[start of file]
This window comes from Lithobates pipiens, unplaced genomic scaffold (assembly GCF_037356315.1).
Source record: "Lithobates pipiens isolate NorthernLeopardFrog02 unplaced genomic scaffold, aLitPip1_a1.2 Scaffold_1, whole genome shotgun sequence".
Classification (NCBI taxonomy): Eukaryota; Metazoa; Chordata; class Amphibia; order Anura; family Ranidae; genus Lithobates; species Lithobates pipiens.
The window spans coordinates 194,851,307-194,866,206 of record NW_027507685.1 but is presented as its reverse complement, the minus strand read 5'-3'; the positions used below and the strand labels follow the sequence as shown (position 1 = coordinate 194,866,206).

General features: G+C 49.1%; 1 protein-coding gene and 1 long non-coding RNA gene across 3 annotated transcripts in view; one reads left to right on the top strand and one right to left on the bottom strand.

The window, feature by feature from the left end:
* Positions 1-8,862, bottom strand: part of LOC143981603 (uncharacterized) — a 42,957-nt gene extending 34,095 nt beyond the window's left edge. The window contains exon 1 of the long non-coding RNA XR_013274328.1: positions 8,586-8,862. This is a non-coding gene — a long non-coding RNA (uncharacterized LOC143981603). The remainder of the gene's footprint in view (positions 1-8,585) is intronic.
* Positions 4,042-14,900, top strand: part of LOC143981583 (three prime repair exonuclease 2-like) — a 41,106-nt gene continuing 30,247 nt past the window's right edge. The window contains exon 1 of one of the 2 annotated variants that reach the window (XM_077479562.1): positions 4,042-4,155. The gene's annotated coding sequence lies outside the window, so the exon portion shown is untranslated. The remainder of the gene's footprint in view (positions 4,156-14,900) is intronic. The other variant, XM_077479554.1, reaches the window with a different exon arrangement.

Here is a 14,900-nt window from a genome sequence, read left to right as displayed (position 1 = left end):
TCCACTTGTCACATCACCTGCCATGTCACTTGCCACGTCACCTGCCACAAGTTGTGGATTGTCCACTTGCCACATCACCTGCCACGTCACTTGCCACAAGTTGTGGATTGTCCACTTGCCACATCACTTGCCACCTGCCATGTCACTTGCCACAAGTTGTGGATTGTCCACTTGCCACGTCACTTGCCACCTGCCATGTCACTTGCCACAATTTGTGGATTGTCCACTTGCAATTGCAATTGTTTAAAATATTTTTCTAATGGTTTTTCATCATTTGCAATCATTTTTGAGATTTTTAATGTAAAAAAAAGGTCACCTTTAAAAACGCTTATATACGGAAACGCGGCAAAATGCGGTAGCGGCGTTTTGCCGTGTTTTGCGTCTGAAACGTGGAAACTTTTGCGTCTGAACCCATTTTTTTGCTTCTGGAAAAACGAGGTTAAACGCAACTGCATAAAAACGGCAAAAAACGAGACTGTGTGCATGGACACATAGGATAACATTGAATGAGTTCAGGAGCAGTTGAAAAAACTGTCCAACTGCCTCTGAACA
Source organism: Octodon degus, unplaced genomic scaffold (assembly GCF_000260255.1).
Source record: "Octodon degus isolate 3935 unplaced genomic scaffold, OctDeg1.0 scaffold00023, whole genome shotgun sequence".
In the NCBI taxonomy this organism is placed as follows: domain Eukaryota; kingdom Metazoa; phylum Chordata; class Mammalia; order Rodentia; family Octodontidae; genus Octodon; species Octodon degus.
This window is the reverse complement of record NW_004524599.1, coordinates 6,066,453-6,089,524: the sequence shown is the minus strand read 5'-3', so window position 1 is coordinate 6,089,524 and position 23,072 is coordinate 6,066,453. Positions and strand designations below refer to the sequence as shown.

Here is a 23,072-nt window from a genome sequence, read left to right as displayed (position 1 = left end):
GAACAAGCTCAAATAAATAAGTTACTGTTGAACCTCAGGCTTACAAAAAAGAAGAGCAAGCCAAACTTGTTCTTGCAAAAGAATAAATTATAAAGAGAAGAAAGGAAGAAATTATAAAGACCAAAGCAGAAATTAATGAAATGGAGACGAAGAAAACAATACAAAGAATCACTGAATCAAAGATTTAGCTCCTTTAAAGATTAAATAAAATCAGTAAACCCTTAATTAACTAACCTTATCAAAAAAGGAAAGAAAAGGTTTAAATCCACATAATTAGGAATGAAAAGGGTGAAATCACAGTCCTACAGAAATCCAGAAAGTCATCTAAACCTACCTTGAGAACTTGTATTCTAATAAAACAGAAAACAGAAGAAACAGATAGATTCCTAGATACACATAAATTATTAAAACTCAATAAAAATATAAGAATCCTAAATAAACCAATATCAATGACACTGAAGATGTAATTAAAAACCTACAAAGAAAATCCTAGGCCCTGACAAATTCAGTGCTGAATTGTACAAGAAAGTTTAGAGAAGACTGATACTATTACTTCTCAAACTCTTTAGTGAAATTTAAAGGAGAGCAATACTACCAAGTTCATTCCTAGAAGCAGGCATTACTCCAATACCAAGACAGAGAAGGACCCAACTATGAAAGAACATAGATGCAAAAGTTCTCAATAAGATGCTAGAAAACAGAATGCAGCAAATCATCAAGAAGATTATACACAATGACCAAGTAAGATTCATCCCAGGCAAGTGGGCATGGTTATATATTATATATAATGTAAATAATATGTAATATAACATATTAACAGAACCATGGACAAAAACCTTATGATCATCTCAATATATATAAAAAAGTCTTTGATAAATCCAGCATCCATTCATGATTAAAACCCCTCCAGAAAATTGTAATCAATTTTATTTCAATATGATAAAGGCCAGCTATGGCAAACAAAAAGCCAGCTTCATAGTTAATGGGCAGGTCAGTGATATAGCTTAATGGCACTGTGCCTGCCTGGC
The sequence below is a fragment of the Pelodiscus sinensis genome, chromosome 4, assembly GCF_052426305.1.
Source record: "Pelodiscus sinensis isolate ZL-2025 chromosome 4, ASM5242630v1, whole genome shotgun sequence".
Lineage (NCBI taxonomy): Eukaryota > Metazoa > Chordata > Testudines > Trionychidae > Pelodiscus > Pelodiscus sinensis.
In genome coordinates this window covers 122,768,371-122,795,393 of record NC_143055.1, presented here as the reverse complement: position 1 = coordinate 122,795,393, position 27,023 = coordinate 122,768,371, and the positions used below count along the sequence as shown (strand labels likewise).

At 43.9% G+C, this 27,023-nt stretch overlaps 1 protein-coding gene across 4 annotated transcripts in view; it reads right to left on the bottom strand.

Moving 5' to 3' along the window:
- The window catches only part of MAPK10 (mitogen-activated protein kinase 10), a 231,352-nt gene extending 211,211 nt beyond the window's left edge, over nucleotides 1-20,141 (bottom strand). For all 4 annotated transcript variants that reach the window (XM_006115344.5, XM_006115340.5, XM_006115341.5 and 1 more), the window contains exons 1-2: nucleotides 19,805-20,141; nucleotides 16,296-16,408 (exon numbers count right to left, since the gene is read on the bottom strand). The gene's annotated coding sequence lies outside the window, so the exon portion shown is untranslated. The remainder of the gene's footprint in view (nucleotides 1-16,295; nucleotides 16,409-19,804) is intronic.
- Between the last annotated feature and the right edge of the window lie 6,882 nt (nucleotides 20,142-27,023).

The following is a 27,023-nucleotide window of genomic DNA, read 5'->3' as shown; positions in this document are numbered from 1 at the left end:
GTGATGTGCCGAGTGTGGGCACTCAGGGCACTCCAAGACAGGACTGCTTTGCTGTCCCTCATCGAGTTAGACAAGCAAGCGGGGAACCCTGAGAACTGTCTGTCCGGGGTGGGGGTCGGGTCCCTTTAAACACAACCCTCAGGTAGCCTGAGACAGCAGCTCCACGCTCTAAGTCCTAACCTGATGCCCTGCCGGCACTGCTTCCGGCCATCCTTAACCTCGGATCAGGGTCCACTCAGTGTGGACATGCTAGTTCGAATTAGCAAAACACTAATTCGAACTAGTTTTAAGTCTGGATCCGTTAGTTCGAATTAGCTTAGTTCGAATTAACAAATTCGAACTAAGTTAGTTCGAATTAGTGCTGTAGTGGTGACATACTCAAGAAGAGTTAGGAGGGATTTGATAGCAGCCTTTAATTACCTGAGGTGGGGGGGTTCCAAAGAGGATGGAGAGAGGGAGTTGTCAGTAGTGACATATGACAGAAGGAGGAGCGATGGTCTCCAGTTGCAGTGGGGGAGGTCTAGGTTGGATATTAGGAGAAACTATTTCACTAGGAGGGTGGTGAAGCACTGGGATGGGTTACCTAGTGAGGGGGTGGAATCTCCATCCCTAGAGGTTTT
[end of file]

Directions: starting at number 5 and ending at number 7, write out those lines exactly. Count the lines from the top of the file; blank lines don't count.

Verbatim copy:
General features: G+C 49.1%; 1 protein-coding gene and 1 long non-coding RNA gene across 3 annotated transcripts in view; one reads left to right on the top strand and one right to left on the bottom strand.

The window, feature by feature from the left end:
* Positions 1-8,862, bottom strand: part of LOC143981603 (uncharacterized) — a 42,957-nt gene extending 34,095 nt beyond the window's left edge. The window contains exon 1 of the long non-coding RNA XR_013274328.1: positions 8,586-8,862. This is a non-coding gene — a long non-coding RNA (uncharacterized LOC143981603). The remainder of the gene's footprint in view (positions 1-8,585) is intronic.